Gallhofer B, Bauer U, Lis S, Krieger S, Gruppe H: Cognitive dysfunction in schizophrenia: comparison of treatment with atypical antipsychotic agents and conventional neuroleptic drugs. Eur Neuropsychopharmacol 1996; 6(suppl 2):13–20
 
Meltzer HY, Burnett S, Bastani B, Ramirez LF: Effects of six months of clozapine treatment on the quality of life of chronic schizophrenic patients. Hosp Community Psychiatry  1990; 41:892–897
[PubMed]
 
Breier A, Buchanan RW, Irish D, Carpenter WT Jr: Clozapine treatment of outpatients with schizophrenia: outcome and long-term response patterns. Hosp Community Psychiatry 1993; 44:1145–  1149
 
Lindström E, Eriksson B, Hellgren A, von Knorring L, Eberhardt G: Efficacy and safety of risperidone in the long-term treatment of patients with schizophrenia. Clin Ther  1995; 17:402–412
[PubMed]
[CrossRef]
 
Quitkin F, Rifkin A, Kaplan JH, Klein DF: Treatment of acute schizophrenia with ultra-high-dose fluphenazine: a failure at shortening time on a crisis-intervention unit. Compr Psychiatry  1975; 16:279–283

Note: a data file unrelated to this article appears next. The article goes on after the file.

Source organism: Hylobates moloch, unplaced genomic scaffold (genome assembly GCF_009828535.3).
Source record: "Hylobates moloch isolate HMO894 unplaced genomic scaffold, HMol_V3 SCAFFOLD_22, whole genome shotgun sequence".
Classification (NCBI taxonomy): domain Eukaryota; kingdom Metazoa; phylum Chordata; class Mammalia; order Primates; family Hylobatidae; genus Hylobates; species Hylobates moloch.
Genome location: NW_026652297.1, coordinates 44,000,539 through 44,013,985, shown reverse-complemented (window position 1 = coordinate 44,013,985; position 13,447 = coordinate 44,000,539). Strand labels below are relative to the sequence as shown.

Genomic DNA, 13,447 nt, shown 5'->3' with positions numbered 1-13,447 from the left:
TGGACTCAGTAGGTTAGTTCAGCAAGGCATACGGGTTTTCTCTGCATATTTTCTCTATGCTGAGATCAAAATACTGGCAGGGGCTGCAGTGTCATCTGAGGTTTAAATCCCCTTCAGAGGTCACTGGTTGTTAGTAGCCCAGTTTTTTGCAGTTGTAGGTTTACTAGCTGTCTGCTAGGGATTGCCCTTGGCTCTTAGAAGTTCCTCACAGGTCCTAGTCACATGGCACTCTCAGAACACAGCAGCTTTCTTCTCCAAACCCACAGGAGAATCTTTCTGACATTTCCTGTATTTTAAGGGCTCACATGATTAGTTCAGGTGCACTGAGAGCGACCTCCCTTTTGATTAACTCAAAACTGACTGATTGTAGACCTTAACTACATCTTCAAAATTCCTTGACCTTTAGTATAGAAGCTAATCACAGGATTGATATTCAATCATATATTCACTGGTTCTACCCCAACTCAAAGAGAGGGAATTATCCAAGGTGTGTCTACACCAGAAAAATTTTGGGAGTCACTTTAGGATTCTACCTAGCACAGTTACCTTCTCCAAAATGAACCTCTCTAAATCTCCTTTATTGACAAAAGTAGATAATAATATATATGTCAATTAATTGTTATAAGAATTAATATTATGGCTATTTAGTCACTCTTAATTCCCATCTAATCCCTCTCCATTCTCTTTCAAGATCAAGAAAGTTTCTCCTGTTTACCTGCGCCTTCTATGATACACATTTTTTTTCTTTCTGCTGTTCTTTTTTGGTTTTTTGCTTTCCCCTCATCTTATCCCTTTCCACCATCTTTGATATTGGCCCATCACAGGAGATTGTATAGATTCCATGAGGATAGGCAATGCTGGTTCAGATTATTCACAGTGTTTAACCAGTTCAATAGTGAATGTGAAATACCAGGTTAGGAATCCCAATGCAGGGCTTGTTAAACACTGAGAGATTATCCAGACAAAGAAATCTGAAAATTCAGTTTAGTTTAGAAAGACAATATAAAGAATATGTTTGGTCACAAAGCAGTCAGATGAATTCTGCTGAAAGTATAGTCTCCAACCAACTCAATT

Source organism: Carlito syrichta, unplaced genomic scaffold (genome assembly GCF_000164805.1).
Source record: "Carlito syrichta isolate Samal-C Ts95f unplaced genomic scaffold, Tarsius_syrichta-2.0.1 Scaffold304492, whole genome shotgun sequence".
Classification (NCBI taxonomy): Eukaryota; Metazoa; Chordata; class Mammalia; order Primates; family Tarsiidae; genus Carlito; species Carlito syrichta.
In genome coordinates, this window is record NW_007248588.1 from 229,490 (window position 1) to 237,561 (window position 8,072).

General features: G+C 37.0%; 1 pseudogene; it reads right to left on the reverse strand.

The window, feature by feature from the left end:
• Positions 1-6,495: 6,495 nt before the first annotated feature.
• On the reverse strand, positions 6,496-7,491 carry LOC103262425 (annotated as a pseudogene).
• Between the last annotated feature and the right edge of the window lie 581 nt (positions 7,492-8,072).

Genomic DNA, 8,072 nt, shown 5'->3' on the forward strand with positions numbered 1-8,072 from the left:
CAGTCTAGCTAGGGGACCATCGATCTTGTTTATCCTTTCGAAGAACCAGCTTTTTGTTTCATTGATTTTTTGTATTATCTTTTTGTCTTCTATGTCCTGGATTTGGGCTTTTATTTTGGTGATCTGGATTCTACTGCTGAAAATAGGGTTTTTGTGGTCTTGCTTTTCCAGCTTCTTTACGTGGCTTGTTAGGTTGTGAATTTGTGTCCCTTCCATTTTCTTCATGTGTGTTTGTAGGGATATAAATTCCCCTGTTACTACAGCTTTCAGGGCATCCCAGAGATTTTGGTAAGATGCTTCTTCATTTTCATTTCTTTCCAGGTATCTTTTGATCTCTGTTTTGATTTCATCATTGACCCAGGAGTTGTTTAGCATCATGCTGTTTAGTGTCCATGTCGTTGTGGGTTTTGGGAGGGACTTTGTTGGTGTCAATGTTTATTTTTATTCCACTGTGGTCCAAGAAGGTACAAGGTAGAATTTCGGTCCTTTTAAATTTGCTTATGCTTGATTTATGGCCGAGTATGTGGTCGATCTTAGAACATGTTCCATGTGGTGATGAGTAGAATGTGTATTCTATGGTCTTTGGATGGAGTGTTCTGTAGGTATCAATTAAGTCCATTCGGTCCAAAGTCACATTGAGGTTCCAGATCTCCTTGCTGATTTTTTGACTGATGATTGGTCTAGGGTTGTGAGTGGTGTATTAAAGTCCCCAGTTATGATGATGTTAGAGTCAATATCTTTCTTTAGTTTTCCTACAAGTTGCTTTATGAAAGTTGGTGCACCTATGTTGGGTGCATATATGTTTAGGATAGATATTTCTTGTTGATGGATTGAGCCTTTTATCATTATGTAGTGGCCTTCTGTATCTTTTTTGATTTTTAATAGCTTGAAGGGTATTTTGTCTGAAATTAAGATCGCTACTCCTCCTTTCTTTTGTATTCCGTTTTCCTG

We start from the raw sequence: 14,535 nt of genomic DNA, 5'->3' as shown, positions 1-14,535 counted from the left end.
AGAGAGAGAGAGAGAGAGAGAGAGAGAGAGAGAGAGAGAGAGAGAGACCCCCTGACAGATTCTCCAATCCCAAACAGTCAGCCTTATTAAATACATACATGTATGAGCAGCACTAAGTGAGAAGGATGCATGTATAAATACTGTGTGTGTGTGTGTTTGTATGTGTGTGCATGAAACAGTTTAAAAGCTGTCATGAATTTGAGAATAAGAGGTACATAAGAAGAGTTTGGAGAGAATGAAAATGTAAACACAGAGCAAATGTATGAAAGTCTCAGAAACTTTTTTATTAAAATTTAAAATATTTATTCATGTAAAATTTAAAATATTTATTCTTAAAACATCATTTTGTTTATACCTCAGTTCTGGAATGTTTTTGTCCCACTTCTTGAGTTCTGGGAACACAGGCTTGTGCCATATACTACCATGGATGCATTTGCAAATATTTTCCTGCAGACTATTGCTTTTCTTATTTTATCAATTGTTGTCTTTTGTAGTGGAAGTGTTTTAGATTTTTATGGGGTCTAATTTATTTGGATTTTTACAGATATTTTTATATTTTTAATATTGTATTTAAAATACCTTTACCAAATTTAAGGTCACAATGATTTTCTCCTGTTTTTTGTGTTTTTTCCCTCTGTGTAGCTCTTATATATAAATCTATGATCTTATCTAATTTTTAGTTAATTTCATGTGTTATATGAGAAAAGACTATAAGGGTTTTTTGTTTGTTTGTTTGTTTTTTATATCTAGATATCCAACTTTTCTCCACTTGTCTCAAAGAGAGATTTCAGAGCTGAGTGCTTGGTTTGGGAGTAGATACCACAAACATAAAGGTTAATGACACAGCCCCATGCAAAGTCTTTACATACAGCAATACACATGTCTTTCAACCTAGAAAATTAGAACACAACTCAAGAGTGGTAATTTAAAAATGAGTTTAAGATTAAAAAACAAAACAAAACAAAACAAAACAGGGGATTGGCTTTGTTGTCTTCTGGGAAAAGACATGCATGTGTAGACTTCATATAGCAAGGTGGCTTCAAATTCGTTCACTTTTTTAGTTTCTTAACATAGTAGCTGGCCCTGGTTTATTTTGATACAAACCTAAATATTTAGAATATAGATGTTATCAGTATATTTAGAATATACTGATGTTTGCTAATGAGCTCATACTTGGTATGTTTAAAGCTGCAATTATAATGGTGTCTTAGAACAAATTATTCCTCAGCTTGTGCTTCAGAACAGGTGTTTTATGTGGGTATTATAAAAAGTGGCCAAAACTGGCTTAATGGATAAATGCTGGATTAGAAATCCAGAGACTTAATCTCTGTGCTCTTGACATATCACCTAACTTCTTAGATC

[PubMed]
[CrossRef]
 
Van Putten T, Marder SR, Mintz J: Controlled dose comparison of haloperidol in newly admitted schizophrenic patients. Arch Gen Psychiatry  1990; 47:754–761
[PubMed]
 
Casey DE: Neuroleptic drug-induced extrapyramidal syndromes and tardive dyskinesia. Schizophr Res  1991; 4:109–120
[PubMed]
[CrossRef]
 
Seidman LJ, Pepple JR, Faraone SV: Neuropsychological performance in chronic schizophrenia in response to neuroleptic dose reduction. Biol Psychiatry  1993; 33:575–584
[PubMed]
[CrossRef]
 
Davidson M, Harvey PD, Powchik P, Parrella M, White L, Knobler HY, Losonczy MF, Keefe RSE, Katz S, Frecksa E: Severity of symptoms in chronically institutionalized geriatric patients. Am J Psychiatry  1995; 152:197–207
[PubMed]
 
Green MF, Kern RS, Braff DL, Mintz J: Neurocognitive deficits and functional outcome in schizophrenia: are we measuring the "right stuff?" Schizophr Bull  2000; 26:119–136
 
Heaton RK, Chelune GJ, Talley JL, Kay GG, Curtiss G: Wisconsin Card Sorting Test Manual. Odessa, Fla, Psychological Assessment Resources, 1993
 
Guadagnoli E, Velicer WF: Relation of sample size to the stability of component patterns. Psychol Bull  1988; 103:265–275
[PubMed]
[CrossRef]